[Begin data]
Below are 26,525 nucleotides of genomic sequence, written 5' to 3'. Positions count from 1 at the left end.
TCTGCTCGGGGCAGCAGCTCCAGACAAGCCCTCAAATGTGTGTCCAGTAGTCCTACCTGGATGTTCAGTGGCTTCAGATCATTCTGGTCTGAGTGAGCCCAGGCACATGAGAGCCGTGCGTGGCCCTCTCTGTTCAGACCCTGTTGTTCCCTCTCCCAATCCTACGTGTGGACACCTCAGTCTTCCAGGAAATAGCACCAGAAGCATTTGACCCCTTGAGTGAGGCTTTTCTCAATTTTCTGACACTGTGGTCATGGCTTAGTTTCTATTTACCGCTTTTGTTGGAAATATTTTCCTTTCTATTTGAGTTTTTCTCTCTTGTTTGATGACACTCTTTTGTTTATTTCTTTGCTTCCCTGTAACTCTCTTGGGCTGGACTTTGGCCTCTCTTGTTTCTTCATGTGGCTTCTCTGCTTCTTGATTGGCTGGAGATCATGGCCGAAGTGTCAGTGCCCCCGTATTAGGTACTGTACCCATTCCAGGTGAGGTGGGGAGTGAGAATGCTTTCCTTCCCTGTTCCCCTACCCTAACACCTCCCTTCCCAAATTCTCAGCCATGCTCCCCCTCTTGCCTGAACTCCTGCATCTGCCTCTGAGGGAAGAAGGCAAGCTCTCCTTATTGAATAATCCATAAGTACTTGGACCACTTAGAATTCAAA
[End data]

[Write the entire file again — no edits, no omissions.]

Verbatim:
Below are 26,525 nucleotides of genomic sequence, written 5' to 3'. Positions count from 1 at the left end.
TCTGCTCGGGGCAGCAGCTCCAGACAAGCCCTCAAATGTGTGTCCAGTAGTCCTACCTGGATGTTCAGTGGCTTCAGATCATTCTGGTCTGAGTGAGCCCAGGCACATGAGAGCCGTGCGTGGCCCTCTCTGTTCAGACCCTGTTGTTCCCTCTCCCAATCCTACGTGTGGACACCTCAGTCTTCCAGGAAATAGCACCAGAAGCATTTGACCCCTTGAGTGAGGCTTTTCTCAATTTTCTGACACTGTGGTCATGGCTTAGTTTCTATTTACCGCTTTTGTTGGAAATATTTTCCTTTCTATTTGAGTTTTTCTCTCTTGTTTGATGACACTCTTTTGTTTATTTCTTTGCTTCCCTGTAACTCTCTTGGGCTGGACTTTGGCCTCTCTTGTTTCTTCATGTGGCTTCTCTGCTTCTTGATTGGCTGGAGATCATGGCCGAAGTGTCAGTGCCCCCGTATTAGGTACTGTACCCATTCCAGGTGAGGTGGGGAGTGAGAATGCTTTCCTTCCCTGTTCCCCTACCCTAACACCTCCCTTCCCAAATTCTCAGCCATGCTCCCCCTCTTGCCTGAACTCCTGCATCTGCCTCTGAGGGAAGAAGGCAAGCTCTCCTTATTGAATAATCCATAAGTACTTGGACCACTTAGAATTCAAA